The existence of Viking shield maidens although regularly mentioned in the sagas is still a matter of modern scholarly debate.

In the 12th Century Saxo Grammticus in his history of the Dane makes reference to warrior women. Apparently, the Varangians may have had women fighting in their ranks, as one Byzantine account of a Bulgarian battle in 971 mentions the discovery of female corpses amongst the slain Varangians but there has been a lack of definitive evidence proving the existence of Viking warrior women, scholarly arguments over whether they really existed focus on the lack of archaeological evidence. With some scholars believing that Viking warrior women are a myth based on the fictional Valkyrie figures. However, research conducted in 2011 which involved an osteological examination of 14 skeletons to determine the gender of Viking migrants into England has raised the issue of Viking warrior women again.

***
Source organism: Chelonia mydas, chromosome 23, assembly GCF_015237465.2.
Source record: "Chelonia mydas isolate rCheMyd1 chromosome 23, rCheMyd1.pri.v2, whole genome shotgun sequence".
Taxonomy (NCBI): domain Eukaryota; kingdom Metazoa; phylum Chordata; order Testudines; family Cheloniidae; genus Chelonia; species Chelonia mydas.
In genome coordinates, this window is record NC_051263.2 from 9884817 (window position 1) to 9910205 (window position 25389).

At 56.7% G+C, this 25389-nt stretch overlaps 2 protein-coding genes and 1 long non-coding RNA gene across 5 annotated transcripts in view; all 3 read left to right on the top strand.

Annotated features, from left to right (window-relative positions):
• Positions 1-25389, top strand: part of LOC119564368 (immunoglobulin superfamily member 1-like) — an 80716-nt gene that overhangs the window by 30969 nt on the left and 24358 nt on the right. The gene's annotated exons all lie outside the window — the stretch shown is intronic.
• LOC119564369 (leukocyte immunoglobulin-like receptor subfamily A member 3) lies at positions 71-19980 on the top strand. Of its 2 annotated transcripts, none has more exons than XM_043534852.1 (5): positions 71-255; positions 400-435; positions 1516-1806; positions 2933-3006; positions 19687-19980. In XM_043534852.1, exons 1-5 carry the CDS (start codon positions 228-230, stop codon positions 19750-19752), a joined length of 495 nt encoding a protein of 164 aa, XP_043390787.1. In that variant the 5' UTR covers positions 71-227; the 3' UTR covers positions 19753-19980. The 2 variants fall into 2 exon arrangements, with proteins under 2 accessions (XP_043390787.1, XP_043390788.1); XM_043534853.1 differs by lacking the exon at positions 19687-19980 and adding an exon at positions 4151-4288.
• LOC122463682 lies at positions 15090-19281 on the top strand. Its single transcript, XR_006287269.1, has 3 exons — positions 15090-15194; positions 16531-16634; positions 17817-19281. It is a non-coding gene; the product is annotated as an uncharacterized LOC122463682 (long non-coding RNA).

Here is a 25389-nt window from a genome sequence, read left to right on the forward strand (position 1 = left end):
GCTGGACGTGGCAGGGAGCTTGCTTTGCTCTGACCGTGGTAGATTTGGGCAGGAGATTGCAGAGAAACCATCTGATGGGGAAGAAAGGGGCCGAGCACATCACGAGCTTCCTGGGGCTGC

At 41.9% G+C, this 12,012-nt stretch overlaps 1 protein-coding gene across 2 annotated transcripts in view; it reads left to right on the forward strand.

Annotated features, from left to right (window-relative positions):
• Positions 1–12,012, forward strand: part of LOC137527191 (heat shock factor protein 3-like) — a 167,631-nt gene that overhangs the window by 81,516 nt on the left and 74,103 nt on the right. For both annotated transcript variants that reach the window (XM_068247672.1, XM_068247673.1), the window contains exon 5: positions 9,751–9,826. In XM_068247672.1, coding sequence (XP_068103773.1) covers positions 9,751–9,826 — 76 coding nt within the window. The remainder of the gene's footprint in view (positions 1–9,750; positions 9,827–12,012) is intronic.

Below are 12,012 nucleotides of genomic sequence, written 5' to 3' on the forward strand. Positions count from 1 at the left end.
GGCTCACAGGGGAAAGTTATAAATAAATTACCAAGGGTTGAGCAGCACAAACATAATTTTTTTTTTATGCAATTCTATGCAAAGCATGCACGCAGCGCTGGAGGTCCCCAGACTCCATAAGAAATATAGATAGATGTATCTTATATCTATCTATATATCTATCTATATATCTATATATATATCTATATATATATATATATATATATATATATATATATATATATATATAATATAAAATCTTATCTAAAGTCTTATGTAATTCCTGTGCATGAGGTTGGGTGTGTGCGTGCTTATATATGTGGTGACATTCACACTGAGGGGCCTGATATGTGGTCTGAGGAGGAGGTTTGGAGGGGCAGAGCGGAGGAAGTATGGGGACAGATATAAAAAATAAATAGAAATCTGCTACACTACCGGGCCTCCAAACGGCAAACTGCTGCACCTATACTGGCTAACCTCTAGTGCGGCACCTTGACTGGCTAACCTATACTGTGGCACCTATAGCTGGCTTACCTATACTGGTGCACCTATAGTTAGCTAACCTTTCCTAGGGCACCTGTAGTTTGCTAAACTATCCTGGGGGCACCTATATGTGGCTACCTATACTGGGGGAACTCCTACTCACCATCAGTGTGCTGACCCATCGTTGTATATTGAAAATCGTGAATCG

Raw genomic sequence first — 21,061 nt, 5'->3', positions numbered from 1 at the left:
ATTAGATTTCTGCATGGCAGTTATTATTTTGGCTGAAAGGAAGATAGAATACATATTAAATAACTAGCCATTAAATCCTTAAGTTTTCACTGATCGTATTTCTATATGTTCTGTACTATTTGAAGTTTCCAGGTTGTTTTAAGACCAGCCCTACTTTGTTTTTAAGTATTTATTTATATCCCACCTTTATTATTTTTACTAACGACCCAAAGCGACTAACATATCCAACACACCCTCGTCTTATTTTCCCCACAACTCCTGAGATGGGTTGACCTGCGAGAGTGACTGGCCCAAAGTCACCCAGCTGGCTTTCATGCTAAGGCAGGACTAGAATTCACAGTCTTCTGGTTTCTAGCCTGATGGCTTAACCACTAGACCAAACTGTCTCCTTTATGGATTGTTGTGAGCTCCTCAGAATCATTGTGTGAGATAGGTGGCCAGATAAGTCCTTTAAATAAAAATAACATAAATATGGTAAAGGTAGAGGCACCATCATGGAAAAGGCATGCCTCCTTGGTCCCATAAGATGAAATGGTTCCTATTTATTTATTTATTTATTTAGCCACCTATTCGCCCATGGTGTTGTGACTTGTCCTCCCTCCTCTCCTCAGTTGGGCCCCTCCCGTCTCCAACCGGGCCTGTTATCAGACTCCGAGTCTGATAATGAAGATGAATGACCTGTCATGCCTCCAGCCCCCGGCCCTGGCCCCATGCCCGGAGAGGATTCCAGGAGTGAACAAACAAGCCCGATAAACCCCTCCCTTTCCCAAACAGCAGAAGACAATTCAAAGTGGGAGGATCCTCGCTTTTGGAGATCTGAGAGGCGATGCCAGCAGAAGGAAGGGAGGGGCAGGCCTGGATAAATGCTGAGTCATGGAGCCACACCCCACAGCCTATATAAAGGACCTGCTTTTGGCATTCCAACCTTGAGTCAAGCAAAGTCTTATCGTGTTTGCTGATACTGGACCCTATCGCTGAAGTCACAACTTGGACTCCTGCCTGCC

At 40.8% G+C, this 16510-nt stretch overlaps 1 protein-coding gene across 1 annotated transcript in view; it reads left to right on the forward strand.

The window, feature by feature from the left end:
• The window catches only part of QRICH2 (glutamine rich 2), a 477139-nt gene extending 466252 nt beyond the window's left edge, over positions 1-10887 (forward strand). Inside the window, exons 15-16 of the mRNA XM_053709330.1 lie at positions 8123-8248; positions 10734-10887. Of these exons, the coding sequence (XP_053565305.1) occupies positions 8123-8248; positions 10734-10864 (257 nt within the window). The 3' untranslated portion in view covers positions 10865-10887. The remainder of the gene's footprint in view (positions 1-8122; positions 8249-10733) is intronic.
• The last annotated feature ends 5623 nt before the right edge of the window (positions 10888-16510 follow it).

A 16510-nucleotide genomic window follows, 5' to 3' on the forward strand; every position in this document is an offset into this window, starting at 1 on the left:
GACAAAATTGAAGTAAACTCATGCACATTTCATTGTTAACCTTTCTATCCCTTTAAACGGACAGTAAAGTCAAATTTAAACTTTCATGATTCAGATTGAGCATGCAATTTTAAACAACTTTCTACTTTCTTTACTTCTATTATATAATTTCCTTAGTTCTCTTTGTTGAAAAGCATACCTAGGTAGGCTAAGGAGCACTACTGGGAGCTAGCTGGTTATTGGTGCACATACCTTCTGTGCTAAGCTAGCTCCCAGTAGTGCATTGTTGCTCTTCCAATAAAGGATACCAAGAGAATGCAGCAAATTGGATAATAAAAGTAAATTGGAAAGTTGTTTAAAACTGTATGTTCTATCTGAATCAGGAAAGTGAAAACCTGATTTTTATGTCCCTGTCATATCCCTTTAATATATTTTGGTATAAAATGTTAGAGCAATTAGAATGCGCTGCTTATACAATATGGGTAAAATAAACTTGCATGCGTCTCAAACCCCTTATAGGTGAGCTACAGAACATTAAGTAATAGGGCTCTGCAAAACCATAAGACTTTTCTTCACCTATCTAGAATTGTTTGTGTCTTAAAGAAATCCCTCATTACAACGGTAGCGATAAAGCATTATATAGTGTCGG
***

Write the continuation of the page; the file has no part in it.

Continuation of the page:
The research which only examined a very small sample of 14 graves in England, of which 7 were identified as male, 6 as female and one juvenile that couldn’t be identified. Of these graves it is only two that are of interest to the debate about warrior women: one a double burial, a female with the juvenile of undetermined sex buried with sword hilt grip, shield clamps, knife, and the other a woman was buried with axe, seaxes, and sword pieces.

Both of these could be used to suggest the existence of warrior women however, drawing wider implications from a small data-set is of course dangerous. What this research very clearly does do is indicate that more data needs to be gathered and the prevalent assumption that has determined that every Viking skeleton discovered with warrior grave goods was assumed to be male needs to be re-considered. This of course is the result of archaeologists making assumptions about gender roles in the past which might not be accurate and more rigorous osteological examinations of skeletons previously identified as male might shed new light on this question in the future.